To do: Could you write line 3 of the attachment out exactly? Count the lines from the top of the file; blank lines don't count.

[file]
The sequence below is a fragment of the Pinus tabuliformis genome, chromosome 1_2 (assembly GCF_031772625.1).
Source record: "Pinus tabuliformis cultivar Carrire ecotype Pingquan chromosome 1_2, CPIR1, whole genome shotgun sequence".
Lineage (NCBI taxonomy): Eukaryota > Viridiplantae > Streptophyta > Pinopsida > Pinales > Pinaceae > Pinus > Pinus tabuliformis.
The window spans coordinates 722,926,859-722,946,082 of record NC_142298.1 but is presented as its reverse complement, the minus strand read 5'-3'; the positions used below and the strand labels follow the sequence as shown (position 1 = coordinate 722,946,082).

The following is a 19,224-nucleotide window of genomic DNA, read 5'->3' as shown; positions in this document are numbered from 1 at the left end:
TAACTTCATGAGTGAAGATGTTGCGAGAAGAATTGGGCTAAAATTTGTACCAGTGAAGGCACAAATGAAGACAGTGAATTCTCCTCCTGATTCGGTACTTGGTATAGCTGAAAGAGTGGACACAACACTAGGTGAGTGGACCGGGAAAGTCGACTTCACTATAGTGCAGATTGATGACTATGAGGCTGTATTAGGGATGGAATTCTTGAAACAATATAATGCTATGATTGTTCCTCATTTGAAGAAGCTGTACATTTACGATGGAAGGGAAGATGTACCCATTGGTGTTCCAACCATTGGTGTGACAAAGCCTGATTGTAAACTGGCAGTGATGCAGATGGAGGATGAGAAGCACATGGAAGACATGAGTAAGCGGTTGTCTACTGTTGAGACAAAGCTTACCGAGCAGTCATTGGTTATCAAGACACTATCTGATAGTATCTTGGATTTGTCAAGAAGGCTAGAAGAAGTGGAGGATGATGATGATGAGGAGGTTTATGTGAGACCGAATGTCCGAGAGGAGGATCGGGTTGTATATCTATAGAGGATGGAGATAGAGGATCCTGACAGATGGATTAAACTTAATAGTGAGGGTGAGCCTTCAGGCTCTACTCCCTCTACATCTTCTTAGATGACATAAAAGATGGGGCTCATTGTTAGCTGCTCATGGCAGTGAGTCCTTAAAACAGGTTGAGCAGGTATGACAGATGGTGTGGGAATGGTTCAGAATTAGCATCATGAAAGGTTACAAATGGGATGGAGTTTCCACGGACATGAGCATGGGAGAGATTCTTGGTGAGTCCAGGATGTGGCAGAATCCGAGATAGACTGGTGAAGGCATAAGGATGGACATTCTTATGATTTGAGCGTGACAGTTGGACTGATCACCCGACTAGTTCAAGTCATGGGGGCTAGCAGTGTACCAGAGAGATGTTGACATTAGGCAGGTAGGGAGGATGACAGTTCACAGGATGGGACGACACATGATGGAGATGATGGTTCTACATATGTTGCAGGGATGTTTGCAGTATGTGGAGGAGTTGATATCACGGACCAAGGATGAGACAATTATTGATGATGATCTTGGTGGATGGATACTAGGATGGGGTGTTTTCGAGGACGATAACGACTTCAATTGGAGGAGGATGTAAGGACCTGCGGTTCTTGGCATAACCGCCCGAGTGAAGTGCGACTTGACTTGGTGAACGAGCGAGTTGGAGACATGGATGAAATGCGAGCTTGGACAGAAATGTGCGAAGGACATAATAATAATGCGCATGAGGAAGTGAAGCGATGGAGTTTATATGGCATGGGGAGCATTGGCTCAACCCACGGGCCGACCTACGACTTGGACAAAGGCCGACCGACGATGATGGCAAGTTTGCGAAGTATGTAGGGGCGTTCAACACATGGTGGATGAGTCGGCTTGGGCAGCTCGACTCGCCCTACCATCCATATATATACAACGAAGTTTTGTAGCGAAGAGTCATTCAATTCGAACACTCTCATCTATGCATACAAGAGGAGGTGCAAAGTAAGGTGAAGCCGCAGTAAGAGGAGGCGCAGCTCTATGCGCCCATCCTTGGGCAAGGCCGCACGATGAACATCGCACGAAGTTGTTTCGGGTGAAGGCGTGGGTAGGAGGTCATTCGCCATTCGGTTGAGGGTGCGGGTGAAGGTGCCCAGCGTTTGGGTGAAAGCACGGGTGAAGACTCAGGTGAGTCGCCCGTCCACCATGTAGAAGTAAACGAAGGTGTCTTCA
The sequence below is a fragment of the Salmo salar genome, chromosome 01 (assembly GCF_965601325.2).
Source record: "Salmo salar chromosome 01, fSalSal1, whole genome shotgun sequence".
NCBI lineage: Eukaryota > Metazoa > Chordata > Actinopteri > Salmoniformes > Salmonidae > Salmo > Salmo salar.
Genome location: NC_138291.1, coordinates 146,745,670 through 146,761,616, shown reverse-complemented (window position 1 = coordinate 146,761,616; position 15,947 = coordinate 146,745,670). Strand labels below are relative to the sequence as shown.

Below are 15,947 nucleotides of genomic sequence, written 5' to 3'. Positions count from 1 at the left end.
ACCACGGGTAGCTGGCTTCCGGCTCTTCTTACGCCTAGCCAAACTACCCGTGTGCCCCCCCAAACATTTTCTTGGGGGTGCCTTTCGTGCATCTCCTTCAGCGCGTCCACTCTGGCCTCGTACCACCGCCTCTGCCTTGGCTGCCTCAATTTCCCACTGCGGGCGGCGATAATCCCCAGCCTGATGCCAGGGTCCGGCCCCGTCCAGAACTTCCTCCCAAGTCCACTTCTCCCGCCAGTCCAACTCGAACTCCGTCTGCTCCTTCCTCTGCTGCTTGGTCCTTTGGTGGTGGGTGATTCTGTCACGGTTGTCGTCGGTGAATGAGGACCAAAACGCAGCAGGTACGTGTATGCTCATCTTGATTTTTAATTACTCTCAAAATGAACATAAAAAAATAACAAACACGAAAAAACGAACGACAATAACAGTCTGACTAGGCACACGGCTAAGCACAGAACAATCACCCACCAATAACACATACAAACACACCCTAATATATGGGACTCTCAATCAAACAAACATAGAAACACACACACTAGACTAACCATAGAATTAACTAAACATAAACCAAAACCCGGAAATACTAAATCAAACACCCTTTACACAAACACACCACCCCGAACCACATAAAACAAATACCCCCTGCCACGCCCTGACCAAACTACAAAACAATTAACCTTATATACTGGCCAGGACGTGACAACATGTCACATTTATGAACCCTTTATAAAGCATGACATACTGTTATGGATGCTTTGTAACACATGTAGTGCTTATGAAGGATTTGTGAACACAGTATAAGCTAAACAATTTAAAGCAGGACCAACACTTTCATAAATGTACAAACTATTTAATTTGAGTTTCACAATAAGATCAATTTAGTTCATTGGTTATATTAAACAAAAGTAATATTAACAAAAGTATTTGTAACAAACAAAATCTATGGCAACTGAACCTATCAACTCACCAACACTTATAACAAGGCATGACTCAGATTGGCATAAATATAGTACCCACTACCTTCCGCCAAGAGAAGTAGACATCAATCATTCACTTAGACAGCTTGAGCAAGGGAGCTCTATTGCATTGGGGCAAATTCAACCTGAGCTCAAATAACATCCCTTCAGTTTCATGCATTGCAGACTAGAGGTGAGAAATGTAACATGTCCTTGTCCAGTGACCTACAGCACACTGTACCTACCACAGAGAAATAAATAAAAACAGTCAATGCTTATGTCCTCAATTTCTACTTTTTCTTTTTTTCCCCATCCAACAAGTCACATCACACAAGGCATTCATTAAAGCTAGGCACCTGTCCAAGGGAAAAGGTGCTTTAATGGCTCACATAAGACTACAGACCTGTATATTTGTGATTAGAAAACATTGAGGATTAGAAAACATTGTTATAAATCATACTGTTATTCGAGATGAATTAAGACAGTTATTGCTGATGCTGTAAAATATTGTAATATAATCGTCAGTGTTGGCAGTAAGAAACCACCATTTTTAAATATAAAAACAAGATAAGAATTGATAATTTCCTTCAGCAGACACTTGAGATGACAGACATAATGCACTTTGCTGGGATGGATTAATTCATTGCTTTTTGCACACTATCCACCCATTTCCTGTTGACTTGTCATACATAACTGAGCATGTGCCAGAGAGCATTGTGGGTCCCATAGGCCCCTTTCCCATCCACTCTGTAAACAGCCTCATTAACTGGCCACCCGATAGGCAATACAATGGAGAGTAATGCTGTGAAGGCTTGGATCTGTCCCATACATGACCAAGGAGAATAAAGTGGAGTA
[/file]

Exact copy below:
Lineage (NCBI taxonomy): Eukaryota > Viridiplantae > Streptophyta > Pinopsida > Pinales > Pinaceae > Pinus > Pinus tabuliformis.